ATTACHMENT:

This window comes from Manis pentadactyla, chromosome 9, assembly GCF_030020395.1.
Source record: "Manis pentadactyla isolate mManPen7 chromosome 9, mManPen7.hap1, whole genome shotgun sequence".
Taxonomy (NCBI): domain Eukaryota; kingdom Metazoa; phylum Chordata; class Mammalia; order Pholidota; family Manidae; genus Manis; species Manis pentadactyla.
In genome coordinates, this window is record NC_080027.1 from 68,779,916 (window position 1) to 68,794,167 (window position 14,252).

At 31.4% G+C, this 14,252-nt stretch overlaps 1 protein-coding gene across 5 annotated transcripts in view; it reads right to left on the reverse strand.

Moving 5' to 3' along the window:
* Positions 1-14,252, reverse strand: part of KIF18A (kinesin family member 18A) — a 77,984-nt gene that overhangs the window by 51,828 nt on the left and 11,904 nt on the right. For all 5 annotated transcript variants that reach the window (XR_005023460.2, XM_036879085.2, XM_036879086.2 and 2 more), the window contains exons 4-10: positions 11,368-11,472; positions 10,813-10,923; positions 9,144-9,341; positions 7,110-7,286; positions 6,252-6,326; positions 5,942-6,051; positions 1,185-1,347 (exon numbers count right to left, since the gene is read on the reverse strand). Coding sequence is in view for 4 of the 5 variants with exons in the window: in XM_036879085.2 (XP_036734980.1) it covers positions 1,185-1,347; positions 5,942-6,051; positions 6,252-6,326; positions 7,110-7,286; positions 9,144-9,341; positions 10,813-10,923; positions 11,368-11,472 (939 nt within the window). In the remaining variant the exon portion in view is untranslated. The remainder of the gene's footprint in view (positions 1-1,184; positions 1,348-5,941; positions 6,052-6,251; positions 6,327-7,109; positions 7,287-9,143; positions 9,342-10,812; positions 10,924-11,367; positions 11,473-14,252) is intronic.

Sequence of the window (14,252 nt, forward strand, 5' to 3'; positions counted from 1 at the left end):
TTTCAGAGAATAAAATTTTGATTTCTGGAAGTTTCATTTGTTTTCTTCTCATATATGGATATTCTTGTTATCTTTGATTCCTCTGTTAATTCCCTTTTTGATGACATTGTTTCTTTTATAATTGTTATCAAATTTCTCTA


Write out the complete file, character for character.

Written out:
This window comes from Manis pentadactyla, chromosome 9, assembly GCF_030020395.1.
Source record: "Manis pentadactyla isolate mManPen7 chromosome 9, mManPen7.hap1, whole genome shotgun sequence".
Taxonomy (NCBI): domain Eukaryota; kingdom Metazoa; phylum Chordata; class Mammalia; order Pholidota; family Manidae; genus Manis; species Manis pentadactyla.
In genome coordinates, this window is record NC_080027.1 from 68,779,916 (window position 1) to 68,794,167 (window position 14,252).

At 31.4% G+C, this 14,252-nt stretch overlaps 1 protein-coding gene across 5 annotated transcripts in view; it reads right to left on the reverse strand.

Moving 5' to 3' along the window:
* Positions 1-14,252, reverse strand: part of KIF18A (kinesin family member 18A) — a 77,984-nt gene that overhangs the window by 51,828 nt on the left and 11,904 nt on the right. For all 5 annotated transcript variants that reach the window (XR_005023460.2, XM_036879085.2, XM_036879086.2 and 2 more), the window contains exons 4-10: positions 11,368-11,472; positions 10,813-10,923; positions 9,144-9,341; positions 7,110-7,286; positions 6,252-6,326; positions 5,942-6,051; positions 1,185-1,347 (exon numbers count right to left, since the gene is read on the reverse strand). Coding sequence is in view for 4 of the 5 variants with exons in the window: in XM_036879085.2 (XP_036734980.1) it covers positions 1,185-1,347; positions 5,942-6,051; positions 6,252-6,326; positions 7,110-7,286; positions 9,144-9,341; positions 10,813-10,923; positions 11,368-11,472 (939 nt within the window). In the remaining variant the exon portion in view is untranslated. The remainder of the gene's footprint in view (positions 1-1,184; positions 1,348-5,941; positions 6,052-6,251; positions 6,327-7,109; positions 7,287-9,143; positions 9,342-10,812; positions 10,924-11,367; positions 11,473-14,252) is intronic.

Sequence of the window (14,252 nt, forward strand, 5' to 3'; positions counted from 1 at the left end):
TTTCAGAGAATAAAATTTTGATTTCTGGAAGTTTCATTTGTTTTCTTCTCATATATGGATATTCTTGTTATCTTTGATTCCTCTGTTAATTCCCTTTTTGATGACATTGTTTCTTTTATAATTGTTATCAAATTTCTCTA